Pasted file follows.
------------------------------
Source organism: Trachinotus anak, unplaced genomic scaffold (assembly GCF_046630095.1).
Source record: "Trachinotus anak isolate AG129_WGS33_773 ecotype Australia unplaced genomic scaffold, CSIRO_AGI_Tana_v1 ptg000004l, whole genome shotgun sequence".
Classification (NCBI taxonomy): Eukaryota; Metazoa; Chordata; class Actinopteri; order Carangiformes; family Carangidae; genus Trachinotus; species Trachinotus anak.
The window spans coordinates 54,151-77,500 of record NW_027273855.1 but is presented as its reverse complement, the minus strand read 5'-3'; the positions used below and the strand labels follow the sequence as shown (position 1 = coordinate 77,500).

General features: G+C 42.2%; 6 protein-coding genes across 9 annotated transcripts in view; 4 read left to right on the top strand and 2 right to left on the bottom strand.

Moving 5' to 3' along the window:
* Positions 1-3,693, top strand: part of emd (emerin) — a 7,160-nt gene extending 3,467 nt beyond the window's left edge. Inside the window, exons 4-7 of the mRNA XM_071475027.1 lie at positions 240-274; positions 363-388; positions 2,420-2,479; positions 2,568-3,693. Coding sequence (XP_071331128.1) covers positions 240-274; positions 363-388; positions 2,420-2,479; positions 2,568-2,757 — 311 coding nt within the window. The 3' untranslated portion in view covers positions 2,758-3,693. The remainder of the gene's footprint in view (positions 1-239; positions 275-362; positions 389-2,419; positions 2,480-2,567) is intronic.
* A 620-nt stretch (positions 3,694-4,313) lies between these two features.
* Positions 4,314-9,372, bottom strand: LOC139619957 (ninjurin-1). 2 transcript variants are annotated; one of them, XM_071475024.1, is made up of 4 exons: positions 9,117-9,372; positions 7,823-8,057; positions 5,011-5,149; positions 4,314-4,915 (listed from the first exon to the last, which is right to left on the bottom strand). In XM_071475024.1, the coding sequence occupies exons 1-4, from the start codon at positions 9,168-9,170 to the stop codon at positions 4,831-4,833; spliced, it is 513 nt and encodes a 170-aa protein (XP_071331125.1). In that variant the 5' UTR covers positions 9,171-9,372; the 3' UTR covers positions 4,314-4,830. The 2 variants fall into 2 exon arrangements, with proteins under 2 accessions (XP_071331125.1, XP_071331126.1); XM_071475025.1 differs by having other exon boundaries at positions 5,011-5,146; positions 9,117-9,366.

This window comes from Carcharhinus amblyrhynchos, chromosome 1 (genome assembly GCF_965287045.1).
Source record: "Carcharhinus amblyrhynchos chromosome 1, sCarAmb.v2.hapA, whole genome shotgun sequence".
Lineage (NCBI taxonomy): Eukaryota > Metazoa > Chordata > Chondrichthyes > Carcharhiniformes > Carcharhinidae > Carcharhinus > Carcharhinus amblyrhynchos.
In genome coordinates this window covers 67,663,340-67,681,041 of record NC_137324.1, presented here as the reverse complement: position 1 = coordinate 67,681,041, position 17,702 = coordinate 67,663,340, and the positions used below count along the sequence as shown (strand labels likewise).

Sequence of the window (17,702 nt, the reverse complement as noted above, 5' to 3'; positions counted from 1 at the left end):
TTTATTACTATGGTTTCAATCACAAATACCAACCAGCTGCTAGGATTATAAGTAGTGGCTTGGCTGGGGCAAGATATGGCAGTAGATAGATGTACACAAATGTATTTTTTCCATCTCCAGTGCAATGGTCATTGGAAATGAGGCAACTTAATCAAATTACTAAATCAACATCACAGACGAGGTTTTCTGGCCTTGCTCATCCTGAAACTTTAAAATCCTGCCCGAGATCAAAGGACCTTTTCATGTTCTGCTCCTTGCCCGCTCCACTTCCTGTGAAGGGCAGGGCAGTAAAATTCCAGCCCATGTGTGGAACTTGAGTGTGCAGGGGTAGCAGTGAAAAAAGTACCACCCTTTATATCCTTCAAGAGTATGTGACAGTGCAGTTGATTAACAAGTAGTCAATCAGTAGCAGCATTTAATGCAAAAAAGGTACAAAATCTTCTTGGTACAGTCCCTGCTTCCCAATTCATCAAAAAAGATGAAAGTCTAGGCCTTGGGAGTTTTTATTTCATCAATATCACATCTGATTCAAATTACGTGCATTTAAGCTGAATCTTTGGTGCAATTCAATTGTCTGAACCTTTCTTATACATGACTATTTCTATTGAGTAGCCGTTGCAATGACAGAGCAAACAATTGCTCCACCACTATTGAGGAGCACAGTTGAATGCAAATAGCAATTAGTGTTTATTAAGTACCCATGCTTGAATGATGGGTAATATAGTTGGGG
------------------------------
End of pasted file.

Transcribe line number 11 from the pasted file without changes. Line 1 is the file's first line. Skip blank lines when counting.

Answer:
Source record: "Carcharhinus amblyrhynchos chromosome 1, sCarAmb.v2.hapA, whole genome shotgun sequence".